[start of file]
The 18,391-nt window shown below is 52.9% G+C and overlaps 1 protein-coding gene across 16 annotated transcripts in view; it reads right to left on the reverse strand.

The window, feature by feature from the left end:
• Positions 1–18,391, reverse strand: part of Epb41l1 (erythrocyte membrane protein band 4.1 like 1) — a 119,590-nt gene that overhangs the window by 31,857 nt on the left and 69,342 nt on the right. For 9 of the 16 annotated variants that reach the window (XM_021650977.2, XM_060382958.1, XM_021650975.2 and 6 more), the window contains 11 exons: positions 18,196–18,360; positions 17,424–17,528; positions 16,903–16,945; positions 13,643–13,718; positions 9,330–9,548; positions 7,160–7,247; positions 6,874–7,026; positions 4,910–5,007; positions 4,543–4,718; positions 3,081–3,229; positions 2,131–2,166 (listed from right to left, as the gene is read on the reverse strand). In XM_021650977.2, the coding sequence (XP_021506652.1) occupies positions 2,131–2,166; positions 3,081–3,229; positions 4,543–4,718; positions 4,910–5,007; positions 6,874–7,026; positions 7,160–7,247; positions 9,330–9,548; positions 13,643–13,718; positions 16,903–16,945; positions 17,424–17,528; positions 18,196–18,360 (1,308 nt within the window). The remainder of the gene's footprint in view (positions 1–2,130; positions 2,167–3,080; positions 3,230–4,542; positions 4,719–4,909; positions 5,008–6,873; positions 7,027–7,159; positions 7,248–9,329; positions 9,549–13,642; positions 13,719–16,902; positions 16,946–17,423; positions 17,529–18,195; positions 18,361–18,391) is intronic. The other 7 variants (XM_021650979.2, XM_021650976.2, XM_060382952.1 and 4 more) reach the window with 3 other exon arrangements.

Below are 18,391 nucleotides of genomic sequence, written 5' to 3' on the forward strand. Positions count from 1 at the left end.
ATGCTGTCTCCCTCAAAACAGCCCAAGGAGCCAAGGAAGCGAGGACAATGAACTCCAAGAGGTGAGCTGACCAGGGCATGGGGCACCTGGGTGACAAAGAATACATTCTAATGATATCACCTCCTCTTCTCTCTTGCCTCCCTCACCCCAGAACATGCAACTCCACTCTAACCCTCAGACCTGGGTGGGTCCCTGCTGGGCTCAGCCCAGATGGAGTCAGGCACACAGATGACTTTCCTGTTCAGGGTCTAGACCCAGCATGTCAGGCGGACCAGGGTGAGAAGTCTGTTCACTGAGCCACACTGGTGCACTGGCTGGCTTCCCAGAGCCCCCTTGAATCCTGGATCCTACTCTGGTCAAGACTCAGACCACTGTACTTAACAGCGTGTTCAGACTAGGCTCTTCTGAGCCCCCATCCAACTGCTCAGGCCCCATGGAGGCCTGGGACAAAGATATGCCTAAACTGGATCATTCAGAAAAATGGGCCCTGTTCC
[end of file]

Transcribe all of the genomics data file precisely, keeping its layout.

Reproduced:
The 18,391-nt window shown below is 52.9% G+C and overlaps 1 protein-coding gene across 16 annotated transcripts in view; it reads right to left on the reverse strand.

The window, feature by feature from the left end:
• Positions 1–18,391, reverse strand: part of Epb41l1 (erythrocyte membrane protein band 4.1 like 1) — a 119,590-nt gene that overhangs the window by 31,857 nt on the left and 69,342 nt on the right. For 9 of the 16 annotated variants that reach the window (XM_021650977.2, XM_060382958.1, XM_021650975.2 and 6 more), the window contains 11 exons: positions 18,196–18,360; positions 17,424–17,528; positions 16,903–16,945; positions 13,643–13,718; positions 9,330–9,548; positions 7,160–7,247; positions 6,874–7,026; positions 4,910–5,007; positions 4,543–4,718; positions 3,081–3,229; positions 2,131–2,166 (listed from right to left, as the gene is read on the reverse strand). In XM_021650977.2, the coding sequence (XP_021506652.1) occupies positions 2,131–2,166; positions 3,081–3,229; positions 4,543–4,718; positions 4,910–5,007; positions 6,874–7,026; positions 7,160–7,247; positions 9,330–9,548; positions 13,643–13,718; positions 16,903–16,945; positions 17,424–17,528; positions 18,196–18,360 (1,308 nt within the window). The remainder of the gene's footprint in view (positions 1–2,130; positions 2,167–3,080; positions 3,230–4,542; positions 4,719–4,909; positions 5,008–6,873; positions 7,027–7,159; positions 7,248–9,329; positions 9,549–13,642; positions 13,719–16,902; positions 16,946–17,423; positions 17,529–18,195; positions 18,361–18,391) is intronic. The other 7 variants (XM_021650979.2, XM_021650976.2, XM_060382952.1 and 4 more) reach the window with 3 other exon arrangements.

Below are 18,391 nucleotides of genomic sequence, written 5' to 3' on the forward strand. Positions count from 1 at the left end.
ATGCTGTCTCCCTCAAAACAGCCCAAGGAGCCAAGGAAGCGAGGACAATGAACTCCAAGAGGTGAGCTGACCAGGGCATGGGGCACCTGGGTGACAAAGAATACATTCTAATGATATCACCTCCTCTTCTCTCTTGCCTCCCTCACCCCAGAACATGCAACTCCACTCTAACCCTCAGACCTGGGTGGGTCCCTGCTGGGCTCAGCCCAGATGGAGTCAGGCACACAGATGACTTTCCTGTTCAGGGTCTAGACCCAGCATGTCAGGCGGACCAGGGTGAGAAGTCTGTTCACTGAGCCACACTGGTGCACTGGCTGGCTTCCCAGAGCCCCCTTGAATCCTGGATCCTACTCTGGTCAAGACTCAGACCACTGTACTTAACAGCGTGTTCAGACTAGGCTCTTCTGAGCCCCCATCCAACTGCTCAGGCCCCATGGAGGCCTGGGACAAAGATATGCCTAAACTGGATCATTCAGAAAAATGGGCCCTGTTCC